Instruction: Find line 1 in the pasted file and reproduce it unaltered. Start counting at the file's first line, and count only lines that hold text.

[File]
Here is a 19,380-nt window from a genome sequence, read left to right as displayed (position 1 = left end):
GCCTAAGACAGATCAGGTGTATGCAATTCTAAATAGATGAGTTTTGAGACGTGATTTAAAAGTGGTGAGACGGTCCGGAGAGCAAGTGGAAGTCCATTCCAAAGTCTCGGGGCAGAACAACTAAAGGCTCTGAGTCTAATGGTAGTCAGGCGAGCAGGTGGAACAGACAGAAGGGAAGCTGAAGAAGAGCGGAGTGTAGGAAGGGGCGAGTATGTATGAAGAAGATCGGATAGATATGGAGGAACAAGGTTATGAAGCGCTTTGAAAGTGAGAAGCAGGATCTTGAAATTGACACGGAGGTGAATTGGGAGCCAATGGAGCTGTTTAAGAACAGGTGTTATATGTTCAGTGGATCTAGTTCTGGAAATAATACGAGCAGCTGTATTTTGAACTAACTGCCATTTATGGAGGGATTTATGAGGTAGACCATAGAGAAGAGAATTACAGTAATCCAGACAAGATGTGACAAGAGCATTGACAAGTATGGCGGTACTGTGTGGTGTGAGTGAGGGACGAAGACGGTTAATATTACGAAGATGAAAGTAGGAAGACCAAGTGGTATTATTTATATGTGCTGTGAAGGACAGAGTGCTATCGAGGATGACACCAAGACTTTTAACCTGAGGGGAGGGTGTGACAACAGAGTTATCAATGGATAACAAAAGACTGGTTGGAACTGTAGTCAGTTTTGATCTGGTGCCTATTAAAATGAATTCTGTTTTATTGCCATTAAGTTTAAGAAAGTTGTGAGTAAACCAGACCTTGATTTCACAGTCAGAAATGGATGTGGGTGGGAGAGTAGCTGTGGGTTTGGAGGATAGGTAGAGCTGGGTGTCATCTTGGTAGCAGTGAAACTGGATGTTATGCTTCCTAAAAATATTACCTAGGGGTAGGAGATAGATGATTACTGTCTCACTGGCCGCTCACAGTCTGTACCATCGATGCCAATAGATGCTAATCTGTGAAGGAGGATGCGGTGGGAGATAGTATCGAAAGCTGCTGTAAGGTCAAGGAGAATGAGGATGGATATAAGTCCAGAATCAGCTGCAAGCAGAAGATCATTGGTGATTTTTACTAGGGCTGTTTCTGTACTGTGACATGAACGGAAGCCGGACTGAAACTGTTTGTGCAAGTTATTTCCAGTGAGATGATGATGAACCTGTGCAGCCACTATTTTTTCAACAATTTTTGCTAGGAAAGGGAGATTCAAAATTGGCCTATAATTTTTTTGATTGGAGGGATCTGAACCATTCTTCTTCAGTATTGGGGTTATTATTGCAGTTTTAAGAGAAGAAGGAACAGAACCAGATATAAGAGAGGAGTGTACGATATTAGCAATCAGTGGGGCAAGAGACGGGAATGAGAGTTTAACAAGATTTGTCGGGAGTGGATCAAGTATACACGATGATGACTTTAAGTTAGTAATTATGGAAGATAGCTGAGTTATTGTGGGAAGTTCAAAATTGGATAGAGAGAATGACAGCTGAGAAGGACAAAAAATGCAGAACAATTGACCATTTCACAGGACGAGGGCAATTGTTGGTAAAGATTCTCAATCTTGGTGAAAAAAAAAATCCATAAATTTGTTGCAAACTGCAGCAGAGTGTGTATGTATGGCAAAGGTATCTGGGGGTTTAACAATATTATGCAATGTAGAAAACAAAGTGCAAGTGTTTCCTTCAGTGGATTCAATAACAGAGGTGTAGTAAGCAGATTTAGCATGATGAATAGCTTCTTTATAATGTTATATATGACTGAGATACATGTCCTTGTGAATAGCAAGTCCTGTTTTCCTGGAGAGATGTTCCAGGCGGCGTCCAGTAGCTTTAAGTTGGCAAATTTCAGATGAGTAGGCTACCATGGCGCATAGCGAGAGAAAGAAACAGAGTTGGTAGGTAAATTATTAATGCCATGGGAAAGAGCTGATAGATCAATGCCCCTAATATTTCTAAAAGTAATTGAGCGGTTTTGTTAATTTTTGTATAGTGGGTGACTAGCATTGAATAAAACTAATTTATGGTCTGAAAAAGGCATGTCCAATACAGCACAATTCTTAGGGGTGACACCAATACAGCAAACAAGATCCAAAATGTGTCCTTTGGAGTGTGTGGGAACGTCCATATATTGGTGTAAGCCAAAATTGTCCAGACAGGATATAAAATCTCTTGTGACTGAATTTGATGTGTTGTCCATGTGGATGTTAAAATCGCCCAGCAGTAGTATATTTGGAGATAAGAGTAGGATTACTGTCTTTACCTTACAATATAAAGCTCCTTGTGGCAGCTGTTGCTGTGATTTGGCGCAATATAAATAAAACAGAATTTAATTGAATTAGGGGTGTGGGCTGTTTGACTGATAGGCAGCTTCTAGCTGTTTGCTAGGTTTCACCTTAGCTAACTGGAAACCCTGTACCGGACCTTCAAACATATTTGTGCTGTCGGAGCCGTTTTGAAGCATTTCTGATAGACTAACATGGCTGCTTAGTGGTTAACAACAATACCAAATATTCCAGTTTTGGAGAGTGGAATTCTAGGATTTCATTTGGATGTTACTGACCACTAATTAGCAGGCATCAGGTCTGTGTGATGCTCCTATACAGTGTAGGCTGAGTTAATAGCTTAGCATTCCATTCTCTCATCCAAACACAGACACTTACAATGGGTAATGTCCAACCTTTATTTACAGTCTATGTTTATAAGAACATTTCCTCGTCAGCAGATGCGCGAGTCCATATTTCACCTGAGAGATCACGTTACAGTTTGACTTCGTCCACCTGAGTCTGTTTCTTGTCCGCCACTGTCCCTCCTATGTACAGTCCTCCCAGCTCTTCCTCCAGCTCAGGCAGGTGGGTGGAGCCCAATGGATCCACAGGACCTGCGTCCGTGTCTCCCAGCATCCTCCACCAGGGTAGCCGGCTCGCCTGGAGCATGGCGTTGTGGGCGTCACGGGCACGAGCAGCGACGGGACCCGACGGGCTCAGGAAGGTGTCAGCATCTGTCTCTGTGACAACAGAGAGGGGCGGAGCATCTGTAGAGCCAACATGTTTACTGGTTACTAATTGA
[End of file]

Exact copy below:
Here is a 19,380-nt window from a genome sequence, read left to right as displayed (position 1 = left end):